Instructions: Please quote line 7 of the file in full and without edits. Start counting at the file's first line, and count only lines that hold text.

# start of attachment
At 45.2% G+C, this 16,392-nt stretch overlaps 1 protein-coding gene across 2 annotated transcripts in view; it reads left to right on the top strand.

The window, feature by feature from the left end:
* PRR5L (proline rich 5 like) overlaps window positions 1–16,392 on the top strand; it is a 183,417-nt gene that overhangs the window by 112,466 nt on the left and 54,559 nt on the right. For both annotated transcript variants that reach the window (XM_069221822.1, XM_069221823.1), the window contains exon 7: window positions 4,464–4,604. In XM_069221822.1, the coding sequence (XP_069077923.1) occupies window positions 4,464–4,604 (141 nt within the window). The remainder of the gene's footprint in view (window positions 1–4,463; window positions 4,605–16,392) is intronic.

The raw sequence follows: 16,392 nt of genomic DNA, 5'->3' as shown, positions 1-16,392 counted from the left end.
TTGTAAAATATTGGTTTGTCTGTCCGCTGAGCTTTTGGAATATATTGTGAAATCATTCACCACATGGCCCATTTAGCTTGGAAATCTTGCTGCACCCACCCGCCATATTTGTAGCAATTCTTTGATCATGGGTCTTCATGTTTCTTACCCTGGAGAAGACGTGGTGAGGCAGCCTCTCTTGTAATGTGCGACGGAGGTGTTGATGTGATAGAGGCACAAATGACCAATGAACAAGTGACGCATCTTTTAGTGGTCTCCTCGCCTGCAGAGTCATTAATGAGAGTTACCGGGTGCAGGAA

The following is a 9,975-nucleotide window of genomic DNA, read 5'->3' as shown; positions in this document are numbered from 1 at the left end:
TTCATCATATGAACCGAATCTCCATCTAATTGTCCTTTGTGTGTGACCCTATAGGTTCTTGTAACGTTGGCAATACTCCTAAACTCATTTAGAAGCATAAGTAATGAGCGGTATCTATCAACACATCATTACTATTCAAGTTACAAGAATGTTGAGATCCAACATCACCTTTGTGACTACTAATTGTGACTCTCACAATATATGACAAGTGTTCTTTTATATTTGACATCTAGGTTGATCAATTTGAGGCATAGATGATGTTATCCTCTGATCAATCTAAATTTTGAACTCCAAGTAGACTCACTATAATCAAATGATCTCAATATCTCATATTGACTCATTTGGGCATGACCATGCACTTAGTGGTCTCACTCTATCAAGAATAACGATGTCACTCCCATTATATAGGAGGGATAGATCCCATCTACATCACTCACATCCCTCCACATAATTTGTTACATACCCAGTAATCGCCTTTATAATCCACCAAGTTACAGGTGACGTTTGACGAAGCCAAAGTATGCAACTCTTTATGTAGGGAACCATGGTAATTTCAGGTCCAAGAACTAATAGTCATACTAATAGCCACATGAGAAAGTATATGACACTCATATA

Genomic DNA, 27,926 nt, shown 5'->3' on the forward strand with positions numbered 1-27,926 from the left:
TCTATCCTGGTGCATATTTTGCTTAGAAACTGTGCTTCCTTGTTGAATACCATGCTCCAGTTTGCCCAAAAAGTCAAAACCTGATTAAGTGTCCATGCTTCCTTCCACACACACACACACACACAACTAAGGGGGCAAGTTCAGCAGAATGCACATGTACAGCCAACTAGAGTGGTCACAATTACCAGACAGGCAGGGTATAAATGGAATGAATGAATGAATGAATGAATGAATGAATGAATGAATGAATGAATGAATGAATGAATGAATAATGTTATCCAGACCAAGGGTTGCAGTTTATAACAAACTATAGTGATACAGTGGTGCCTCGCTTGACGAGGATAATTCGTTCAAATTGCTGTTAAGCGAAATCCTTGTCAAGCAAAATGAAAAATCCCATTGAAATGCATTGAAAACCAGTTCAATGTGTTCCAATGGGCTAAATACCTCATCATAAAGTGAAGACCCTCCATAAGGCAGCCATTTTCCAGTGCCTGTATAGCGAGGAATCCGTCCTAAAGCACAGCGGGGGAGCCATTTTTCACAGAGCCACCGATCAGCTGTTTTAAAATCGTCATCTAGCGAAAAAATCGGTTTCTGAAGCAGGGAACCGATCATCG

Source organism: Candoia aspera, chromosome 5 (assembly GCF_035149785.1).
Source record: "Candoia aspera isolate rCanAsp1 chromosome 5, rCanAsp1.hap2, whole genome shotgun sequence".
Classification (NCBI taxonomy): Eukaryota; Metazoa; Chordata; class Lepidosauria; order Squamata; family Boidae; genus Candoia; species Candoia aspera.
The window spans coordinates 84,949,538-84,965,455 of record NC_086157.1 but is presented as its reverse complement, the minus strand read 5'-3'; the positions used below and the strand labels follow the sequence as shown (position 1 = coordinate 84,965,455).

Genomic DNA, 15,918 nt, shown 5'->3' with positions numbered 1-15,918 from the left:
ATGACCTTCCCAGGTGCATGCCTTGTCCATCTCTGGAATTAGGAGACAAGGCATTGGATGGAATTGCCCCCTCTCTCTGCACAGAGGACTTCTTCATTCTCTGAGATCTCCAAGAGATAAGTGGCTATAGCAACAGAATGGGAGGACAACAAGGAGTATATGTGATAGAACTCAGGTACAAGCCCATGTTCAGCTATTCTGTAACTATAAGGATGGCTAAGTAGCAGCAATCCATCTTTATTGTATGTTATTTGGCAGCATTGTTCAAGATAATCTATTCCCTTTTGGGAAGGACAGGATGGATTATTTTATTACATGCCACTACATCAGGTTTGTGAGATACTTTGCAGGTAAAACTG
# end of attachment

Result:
TTCATCATATGAACCGAATCTCCATCTAATTGTCCTTTGTGTGTGACCCTATAGGTTCTTGTAACGTTGGCAATACTCCTAAACTCATTTAGAAGCATAAGTAATGAGCGGTATCTATCAACACATCATTACTATTCAAGTTACAAGAATGTTGAGATCCAACATCACCTTTGTGACTACTAATTGTGACTCTCACAATATATGACAAGTGTTCTTTTATATTTGACATCTAGGTTGATCAATTTGAGGCATAGATGATGTTATCCTCTGATCAATCTAAATTTTGAACTCCAAGTAGACTCACTATAATCAAATGATCTCAATATCTCATATTGACTCATTTGGGCATGACCATGCACTTAGTGGTCTCACTCTATCAAGAATAACGATGTCACTCCCATTATATAGGAGGGATAGATCCCATCTACATCACTCACATCCCTCCACATAATTTGTTACATACCCAGTAATCGCCTTTATAATCCACCAAGTTACAGGTGACGTTTGACGAAGCCAAAGTATGCAACTCTTTATGTAGGGAACCATGGTAATTTCAGGTCCAAGAACTAATAGTCATACTAATAGCCACATGAGAAAGTATATGACACTCATATA